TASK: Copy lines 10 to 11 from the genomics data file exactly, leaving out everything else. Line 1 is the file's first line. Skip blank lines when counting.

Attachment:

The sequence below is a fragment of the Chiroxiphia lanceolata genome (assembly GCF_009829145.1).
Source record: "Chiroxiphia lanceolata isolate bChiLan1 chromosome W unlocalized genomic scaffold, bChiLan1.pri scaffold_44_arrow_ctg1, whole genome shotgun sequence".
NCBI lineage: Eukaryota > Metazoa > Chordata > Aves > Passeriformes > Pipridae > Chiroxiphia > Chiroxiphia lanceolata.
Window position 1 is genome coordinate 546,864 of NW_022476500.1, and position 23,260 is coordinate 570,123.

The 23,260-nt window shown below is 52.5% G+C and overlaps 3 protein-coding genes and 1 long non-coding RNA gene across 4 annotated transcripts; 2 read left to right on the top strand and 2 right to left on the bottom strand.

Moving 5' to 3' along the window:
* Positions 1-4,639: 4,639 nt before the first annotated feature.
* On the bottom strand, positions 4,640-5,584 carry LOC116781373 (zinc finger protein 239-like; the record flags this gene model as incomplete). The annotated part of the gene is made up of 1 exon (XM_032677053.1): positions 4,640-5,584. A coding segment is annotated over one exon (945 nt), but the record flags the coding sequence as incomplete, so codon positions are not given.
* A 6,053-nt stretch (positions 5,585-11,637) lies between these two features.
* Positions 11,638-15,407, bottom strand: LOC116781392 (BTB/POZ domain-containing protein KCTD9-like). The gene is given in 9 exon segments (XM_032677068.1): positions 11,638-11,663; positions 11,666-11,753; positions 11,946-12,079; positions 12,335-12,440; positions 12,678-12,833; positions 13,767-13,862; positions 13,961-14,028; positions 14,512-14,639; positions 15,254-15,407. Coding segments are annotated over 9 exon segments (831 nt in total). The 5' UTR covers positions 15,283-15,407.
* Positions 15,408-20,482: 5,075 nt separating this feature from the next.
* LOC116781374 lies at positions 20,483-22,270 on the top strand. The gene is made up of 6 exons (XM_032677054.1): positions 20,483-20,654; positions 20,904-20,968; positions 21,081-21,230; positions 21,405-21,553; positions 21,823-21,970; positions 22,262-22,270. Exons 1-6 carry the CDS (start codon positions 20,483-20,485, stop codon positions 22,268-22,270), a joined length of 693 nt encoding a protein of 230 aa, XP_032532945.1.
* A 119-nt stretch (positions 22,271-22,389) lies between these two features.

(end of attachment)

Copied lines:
* Positions 11,638-15,407, bottom strand: LOC116781392 (BTB/POZ domain-containing protein KCTD9-like). The gene is given in 9 exon segments (XM_032677068.1): positions 11,638-11,663; positions 11,666-11,753; positions 11,946-12,079; positions 12,335-12,440; positions 12,678-12,833; positions 13,767-13,862; positions 13,961-14,028; positions 14,512-14,639; positions 15,254-15,407. Coding segments are annotated over 9 exon segments (831 nt in total). The 5' UTR covers positions 15,283-15,407.
* Positions 15,408-20,482: 5,075 nt separating this feature from the next.